World Cup security tipsComment on this story
As data roaming charges for cellphones are generally very expensive, many travellers to the World Cup in Brazil will most likely opt to use free Wi-Fi access points, and probably not give much thought to security issues.
This is a very risky approach, however, as all the data that is sent or received on open Wi-Fi networks could be intercepted.
Passwords, PINs and other sensitive data could also fall into the hands of cybercriminals if public charging stations are used – in Brazil these publically available chargers may be malicious.
Insecure wifi networks:
Kaspersky Lab security experts conducted research into Wi-Fi access in São Paulo. They drove 100km around the city and checked out more than 5 000 different access points popular among tourists – parks, malls, airports and other attractions. As a result of the study, it turned out that 26 percent of the 5 000 open wifi networks in São Paolo don’t use any encryption.
With this in mind, the company’s experts prepared a list of recommendations for those travelling to São Paolo for the 2014 World Cup:
Always access any wifi network through a VPN connection. If you do not have one, please get one and install it on all your devices – smartphones, tablets, laptops, etc.
If a Wi-Fi network blocks your VPN, avoid using that network. If you have no choice, it’s better to use the Internet via TOR Browser together with your own DNSCrypt settings directly on your device.
If you own an Access Point, please check if your firmware is the latest version. If not, upgrade it.
Don’t leave your Access Point with vendor default settings; change them and also set strong new passwords.
Check the encryption your Access Point now has. If it’s WPA or WEP, change it to WPA2 with AES settings. Disable SSID broadcasting and make sure your network password is strong.
If there is no really secure network where you are, don’t worry about posting your pictures right away; wait until you find a secure place to work.
Fake AC/DC charging points:
A malicious AC/DC charger in Brazil will still charge your battery, but at the same time it can silently steal information from your smartphone.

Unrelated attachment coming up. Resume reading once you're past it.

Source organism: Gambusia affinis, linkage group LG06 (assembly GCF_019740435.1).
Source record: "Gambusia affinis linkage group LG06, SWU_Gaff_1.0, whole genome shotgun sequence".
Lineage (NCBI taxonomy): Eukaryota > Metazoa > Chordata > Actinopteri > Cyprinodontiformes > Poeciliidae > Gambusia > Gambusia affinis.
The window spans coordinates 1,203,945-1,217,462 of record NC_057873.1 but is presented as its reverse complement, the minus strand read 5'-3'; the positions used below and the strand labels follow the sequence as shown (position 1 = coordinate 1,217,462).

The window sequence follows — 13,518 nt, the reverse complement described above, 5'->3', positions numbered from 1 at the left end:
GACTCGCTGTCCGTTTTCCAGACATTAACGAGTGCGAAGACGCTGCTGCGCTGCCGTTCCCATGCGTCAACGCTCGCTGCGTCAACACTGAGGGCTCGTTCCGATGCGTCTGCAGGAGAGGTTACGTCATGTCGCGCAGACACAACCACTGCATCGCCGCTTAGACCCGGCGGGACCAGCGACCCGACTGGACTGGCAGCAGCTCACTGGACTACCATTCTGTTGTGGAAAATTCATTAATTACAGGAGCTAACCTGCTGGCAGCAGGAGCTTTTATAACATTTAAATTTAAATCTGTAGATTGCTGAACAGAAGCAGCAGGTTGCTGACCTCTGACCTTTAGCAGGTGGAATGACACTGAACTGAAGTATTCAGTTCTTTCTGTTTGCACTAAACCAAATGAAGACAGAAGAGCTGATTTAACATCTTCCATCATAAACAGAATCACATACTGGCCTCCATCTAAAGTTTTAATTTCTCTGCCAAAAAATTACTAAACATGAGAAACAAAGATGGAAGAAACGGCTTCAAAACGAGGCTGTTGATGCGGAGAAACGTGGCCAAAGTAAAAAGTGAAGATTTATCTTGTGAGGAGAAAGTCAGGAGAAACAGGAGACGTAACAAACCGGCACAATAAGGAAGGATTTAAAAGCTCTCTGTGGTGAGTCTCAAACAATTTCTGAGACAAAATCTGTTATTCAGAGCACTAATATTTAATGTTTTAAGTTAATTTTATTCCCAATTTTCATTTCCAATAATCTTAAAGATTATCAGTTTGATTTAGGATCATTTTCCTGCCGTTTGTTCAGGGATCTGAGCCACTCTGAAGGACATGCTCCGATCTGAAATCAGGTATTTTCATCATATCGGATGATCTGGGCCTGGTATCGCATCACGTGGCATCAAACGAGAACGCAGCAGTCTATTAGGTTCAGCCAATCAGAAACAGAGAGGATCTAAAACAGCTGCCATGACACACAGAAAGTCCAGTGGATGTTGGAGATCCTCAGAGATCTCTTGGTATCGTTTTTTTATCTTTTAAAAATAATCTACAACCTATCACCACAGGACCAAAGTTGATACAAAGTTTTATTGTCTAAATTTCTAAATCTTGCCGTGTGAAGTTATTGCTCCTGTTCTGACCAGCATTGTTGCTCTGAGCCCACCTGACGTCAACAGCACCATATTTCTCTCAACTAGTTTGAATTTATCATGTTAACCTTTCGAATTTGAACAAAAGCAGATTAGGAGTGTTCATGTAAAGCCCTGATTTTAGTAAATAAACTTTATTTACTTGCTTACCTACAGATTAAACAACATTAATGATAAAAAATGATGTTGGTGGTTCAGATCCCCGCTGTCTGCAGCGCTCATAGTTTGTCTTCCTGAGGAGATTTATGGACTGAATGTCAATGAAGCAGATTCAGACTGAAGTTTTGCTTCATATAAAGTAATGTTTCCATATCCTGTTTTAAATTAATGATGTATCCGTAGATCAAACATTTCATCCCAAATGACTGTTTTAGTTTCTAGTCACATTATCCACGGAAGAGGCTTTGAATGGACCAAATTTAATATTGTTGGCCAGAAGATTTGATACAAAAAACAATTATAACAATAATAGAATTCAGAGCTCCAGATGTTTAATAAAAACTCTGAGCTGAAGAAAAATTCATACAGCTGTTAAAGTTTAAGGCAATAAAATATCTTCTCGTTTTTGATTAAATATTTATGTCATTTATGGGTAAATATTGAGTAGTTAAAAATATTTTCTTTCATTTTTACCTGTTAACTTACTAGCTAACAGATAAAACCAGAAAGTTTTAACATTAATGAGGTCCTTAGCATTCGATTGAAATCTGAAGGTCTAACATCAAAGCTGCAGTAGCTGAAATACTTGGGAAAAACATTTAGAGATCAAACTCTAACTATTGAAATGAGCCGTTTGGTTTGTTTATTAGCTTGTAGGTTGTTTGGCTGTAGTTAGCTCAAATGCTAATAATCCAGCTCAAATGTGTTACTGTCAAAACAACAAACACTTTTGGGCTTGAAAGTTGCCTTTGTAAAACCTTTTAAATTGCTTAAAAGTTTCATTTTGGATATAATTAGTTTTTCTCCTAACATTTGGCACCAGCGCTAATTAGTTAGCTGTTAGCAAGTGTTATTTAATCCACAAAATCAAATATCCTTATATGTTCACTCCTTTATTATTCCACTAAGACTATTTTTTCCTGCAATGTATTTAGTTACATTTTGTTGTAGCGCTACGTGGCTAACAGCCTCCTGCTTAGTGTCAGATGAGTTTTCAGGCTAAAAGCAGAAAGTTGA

The interception will happen via a USB connection, as the majority of plugs use this type of connection. In some cases these fake chargers can also install malware capable of tracking your location, stealing notes, contacts, pictures, messages as well as call records, saved passwords and even browser cookies.
Never use unknown chargers; instead look for trusted places to charge your devices.
Use your battery responsibly and try to keep a spare with you, so you can use it if the primary battery dies.
iOS devices have covers with an extra charging battery, which may also be a good solution.
Try to optimise battery life by shutting down unnecessary processes and turning on airplane mode when a cell phone network is not available. You can also disable sounds, vibrations and tones and other resource-hungry features, like animated wallpapers etc.
Dmitry Bestuzhev, Kaspersky Lab’s Head of Global Research and Analysis Team in Latin America, commented: “Malicious AC/DC charging points are a real danger for those travelling to big events and new destinations.
Cybercriminals know that when people are away from home and need their smartphones to access maps, routes and all other kinds of information, they tend to use any available charger, even if it’s just for a few minutes.
Keep in mind that you could fall victim and lose sensitive personal data. The same applies to wifi, especially if you look for open access points when you want to post pictures, locations and send messages. Your sensitive data can be easily intercepted by cybercriminals, so take appropriate security measures.”
More information can be found at securelist.com.